SchoolArts Magazine

AUG-SEP 2008

SchoolArts is a national art education magazine committed to promoting excellence, advocacy, and professional support for educators in the visual arts since 1901.

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Page 15 of 71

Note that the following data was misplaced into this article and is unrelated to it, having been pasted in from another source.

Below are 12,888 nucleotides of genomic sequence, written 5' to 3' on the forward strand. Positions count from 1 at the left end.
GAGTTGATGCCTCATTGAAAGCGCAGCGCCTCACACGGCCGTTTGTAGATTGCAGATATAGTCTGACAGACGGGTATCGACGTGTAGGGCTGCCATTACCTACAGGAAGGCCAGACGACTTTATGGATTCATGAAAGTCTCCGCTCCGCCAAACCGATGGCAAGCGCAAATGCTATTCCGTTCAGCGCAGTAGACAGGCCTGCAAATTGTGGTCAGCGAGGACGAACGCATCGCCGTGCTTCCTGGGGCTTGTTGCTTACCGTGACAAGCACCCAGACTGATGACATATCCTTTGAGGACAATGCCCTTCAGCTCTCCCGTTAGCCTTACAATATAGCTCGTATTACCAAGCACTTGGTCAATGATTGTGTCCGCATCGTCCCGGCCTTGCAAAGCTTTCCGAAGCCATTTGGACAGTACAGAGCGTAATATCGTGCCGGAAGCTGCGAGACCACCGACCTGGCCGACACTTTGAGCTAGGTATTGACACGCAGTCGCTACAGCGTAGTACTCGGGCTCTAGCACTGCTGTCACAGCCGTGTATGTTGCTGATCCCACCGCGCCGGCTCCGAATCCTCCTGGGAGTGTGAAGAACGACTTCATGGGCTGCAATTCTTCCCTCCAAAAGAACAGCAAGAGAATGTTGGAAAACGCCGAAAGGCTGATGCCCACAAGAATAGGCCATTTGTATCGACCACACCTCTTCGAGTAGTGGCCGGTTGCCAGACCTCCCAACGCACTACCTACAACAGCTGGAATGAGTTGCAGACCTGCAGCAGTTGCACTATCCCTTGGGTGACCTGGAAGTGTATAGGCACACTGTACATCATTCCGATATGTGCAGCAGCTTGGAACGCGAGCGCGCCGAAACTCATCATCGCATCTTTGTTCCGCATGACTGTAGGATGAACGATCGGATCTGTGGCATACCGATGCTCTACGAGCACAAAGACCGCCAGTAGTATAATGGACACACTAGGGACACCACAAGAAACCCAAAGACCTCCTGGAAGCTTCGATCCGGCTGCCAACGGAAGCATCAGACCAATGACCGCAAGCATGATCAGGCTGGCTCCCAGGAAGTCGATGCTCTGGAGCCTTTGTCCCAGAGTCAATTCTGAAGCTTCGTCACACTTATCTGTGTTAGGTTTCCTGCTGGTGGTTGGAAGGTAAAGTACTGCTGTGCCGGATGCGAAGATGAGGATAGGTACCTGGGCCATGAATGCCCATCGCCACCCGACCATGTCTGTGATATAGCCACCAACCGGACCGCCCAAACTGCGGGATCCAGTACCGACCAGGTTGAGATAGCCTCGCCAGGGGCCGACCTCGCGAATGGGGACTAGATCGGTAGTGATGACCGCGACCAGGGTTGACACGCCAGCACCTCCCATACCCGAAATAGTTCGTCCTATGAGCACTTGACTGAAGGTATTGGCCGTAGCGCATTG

Technology Confessions of a Digital Storytelling Teacher Jessie Walker, Senior, Oak Park High School, Kansas City, Missouri • • • • • Jason Ohler O nce upon a time, during us in the future: we will find ways the early, dark days of the to tell stories with them. digital age (circa 1980), • Thedigitalrevolutionwouldhave when the Internet was a been a storytelling revolution if secret information club for governearly computers had booted up ment officials, and icons were reliin a word processor instead of a gious symbols, the early adopters of programming language. digital technology began using the • Digitaltechnologyisassistive crude tools of their day to create what technology for the artistically we now recognize as digital stories. challenged. Decades later, most of us are • Thedigitalrevolutioninasen- involved in digital storytelling (DST), tence: Finally we all get to tell our often unconsciously, as we use powerstory in our own way. ful new tools to satisfy our ancient • ArtisthefourthR. need to give voice to our narrative. • Itisaspecialresponsibilityof Digital stories teachers to are simply the Art is becoming as important ensure that stulatest manifesdents use techfor workplace success and tation of one of nology to serve personal fulfillment as the humankind's the story and not other three Rs. oldest activities: the other way storytelling. As around. we are continually swept away by • Learningcommunitiesarestory- the latest wave of leading-edge innotelling communities. vation, it's reassuring to know that • Storieshelpusmakesenseoutof some things don't change. From prethe chaos of life. historic cave dwellers to postmodern • Storyprovidesapowerfulmeta- computer digitalists, our need to tell phor, framework, and set of stories is one of those things. practical processes for resolving issues, educating ourselves, and Digital Storytelling Revelations pursuing our goals. • Iknowonlyonethingforcertain • Studentsneedtobecomeheroesof about the technologies that await their own learning stories as well 14 • • as of the stories they tell with their own lives. Combiningstorytellingand critical thinking defines an important pedagogical frontier. Digitalstoriesallowtoday's students to pursue academics in their own language. Digitalstorytellinghelpsstudents develop planning skills that are transferable to many endeavors. Digitalstoriescombinetraditional and emerging literacies, engaging students in literacy development. Digitalstorycreationoffersan effective means to teach media literacy. Digitalstorytellinghelpsstudents develop creativity and innovation skills needed to solve important problems in imaginative ways. Technologydoesn'tmaketeachers obsolete. More than ever, students need guidance to help them use technology with care and to tell their stories with clarity. A New Language LargelybecauseoftheInternet,artis becomingthefourthRand"story" is becoming a key format for global communication. Because we now expect students to produce multimedia homework assignments, including web pages, digital presentations, and digital stories, the language of art and design is taking center stage. Once a hard sell to a practical public, art is becoming as important for workplace success and personal fulfillmentastheotherthreeRs. (Excerpted from Digital Storytelling in the Classroom,JasonOhler,Corwin Press, 2008). Jason Ohler is a writer, teacher, international speaker, and digital humanist who has promoted art as the fourth R necessary for successful digital age literacy. Web Link

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